The Senate Intelligence Committee is hiring two new staffers for its investigation into Russian interference in the US election, the top Democrat on the Senate Russia investigation told CNN on Monday. The additional staffers — including one Republican and one Democrat, versed in the National Security Agency collection tactics — come as some sources on the committee have grumbled behind the scenes about the pace of the investigation. Sen. Mark Warner, a Virginia Democrat, said investigators obtained a large batch of documents they requested just before Congress went on break and have completed 27 interviews as part of their investigation.
In more innocent times, the rise of the Internet was seen by many people as a boon to democracy. Disruptive, yes, but the Web broadened the flow of information, introduced new voices into the political debates, empowered citizens and even provided a powerful fundraising tool for some lesser-known candidates such as Barack Obama and Bernie Sanders. Now, in what are clearly less innocent times, the Internet is viewed as a far less benign force. It can be a haven for spreading fake news and rewarding the harshest and most divisive of political rhetoric. It is a medium, for all its benefits, that has dark corners populated by anonymous actors (some not even real people) whose influence appears to be growing but not easily measured.
Georgia lawmakers violated federal voting rights law by moving black voters out and white voters in to two state House districts in 2015, according to a lawsuit filed Monday that calls the mid-decade redistricting an effort to protect white Republican incumbents. The Washington, D.C.-based Lawyers’ Committee for Civil Rights Under the Law filed the federal lawsuit against the state of Georgia on behalf of the state chapter of the NAACP and five residents of the affected districts. Secretary of State Brian Kemp, the state’s top elections official, also is named in the suit. “Lawmakers firmly placed their thumb on the scale by redrawing district boundaries in ways that would preserve their incumbency and freeze the status quo in place,” said Kristen Clarke, executive director of the Lawyers’ Committee. “They seek to disregard the demographic changes occurring across Georgia by putting pen to paper mid-decade.”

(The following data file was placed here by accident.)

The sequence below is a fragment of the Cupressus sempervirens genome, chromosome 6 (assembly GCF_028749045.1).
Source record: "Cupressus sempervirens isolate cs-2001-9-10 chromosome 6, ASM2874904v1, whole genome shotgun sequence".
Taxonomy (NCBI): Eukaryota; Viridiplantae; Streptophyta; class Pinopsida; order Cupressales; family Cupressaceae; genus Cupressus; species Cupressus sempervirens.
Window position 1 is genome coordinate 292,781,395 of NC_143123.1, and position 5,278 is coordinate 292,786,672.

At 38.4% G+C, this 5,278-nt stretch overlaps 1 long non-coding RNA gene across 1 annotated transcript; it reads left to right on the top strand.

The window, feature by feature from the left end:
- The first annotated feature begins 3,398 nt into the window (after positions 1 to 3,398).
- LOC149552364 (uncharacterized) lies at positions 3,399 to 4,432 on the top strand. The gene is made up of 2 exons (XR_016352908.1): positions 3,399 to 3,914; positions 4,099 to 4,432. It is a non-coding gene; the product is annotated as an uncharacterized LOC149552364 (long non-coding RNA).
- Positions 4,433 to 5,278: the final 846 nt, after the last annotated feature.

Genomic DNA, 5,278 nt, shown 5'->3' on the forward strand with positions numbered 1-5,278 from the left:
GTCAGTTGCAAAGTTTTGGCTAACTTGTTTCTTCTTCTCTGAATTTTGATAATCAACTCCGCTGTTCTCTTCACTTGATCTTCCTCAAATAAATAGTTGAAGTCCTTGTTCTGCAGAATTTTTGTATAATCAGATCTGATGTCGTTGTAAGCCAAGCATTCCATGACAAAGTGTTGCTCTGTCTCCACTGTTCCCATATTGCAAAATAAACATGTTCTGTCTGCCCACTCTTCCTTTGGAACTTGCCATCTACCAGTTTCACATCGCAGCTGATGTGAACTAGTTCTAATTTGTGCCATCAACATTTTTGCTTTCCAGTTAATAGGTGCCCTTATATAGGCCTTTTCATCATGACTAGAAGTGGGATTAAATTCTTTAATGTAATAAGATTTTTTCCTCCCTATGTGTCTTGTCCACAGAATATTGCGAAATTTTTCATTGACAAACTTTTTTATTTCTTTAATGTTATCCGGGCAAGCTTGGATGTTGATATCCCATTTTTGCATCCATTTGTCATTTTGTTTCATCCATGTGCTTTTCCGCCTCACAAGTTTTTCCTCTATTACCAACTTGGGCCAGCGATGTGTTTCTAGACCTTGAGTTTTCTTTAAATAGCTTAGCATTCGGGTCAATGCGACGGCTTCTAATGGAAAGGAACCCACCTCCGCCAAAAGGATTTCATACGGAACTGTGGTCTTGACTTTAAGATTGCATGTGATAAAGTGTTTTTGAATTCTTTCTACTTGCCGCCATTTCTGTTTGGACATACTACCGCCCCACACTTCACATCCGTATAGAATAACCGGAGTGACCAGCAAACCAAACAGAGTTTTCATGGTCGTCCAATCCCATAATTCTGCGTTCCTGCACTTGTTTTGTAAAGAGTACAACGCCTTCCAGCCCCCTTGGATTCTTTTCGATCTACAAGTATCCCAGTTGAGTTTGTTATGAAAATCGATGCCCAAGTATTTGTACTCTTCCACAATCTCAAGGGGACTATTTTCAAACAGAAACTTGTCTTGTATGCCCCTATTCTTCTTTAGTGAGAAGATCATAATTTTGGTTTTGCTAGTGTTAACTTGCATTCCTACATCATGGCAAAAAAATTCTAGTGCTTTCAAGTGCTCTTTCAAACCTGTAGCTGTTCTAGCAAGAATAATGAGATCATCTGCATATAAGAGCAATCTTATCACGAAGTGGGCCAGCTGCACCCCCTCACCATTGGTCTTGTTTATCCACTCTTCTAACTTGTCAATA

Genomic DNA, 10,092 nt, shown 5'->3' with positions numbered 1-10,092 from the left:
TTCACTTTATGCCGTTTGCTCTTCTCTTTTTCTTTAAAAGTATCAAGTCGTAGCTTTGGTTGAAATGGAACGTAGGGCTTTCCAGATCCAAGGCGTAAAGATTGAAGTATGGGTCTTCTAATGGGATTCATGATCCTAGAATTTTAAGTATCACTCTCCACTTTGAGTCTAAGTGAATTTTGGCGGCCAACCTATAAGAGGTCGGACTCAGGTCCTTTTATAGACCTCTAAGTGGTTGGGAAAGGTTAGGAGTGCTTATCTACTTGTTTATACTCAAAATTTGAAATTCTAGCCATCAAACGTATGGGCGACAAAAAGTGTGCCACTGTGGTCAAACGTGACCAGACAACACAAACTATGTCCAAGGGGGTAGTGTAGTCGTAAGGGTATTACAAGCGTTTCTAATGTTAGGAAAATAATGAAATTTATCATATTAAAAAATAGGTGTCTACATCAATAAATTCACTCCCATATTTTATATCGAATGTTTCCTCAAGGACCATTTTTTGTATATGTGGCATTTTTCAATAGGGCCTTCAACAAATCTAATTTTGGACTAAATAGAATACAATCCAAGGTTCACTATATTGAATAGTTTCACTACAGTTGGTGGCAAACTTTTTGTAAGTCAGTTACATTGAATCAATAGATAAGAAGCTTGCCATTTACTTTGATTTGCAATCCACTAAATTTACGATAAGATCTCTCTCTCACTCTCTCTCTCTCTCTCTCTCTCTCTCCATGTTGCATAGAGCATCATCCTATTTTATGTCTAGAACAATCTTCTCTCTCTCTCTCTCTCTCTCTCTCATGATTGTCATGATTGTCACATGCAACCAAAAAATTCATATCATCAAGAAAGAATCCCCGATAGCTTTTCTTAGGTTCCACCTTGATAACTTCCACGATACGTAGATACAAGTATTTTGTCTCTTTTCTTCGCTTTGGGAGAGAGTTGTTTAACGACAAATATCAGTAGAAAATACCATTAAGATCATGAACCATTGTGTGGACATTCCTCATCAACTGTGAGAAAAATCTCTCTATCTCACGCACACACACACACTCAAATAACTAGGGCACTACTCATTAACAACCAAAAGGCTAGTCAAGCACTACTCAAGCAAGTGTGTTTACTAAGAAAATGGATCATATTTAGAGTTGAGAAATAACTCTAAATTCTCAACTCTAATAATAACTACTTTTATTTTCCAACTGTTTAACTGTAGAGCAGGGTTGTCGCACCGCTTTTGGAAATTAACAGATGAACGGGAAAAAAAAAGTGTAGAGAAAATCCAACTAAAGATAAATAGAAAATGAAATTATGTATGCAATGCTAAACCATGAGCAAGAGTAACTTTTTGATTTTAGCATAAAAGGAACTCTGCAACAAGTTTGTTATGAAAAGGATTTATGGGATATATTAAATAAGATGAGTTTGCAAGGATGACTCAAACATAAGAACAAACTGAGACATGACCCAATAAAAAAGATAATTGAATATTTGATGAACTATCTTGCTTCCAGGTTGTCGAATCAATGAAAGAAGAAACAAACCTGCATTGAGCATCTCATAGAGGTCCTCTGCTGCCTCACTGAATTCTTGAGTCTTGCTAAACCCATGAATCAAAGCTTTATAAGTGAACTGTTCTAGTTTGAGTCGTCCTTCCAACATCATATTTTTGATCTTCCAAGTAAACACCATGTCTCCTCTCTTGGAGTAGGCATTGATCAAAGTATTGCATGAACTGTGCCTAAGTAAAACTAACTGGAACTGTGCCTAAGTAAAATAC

Montgomery election officials said Monday they will review registration procedures in response to allegations from a conservative watchdog group that the county’s rolls are packed with ineligible voters. Judicial Watch said in a letter earlier this month there was “strong circumstantial evidence” that Montgomery’s lists are filled with names of voters who have died, moved out of state or are non-citizens. It said the charge is supported by data showing more registered voters in the county than there are citizens of voting age (18 and over). … The state board, which oversees county panels, said last week that it will also review practices in response to Judicial Watch. But county election staff and voting rights groups raised questions Monday about the legitimacy of Judicial Watch’s claim.
Missouri is heading toward a slow-motion pile-up in about six weeks, when the state’s new voter ID law kicks in. State officials, including Secretary of State Jay Ashcroft, must speed up efforts to educate Missourians about coming changes to their fundamental right to vote. After June 1, barring legal intervention, Missouri law will require voters to present an acceptable form of photographic identification to cast a ballot. Alternatively, those without a photo ID will be required to sign a statement, under penalty of perjury, attesting to their name and address. Election authorities will be allowed to take a picture of the voter. Those provisions are onerous enough in a state where turnout is typically, and depressingly, low. But it will scare some voters, particularly the poor and elderly, who may be reluctant to sign a legal document they don’t fully understand in order to cast a ballot.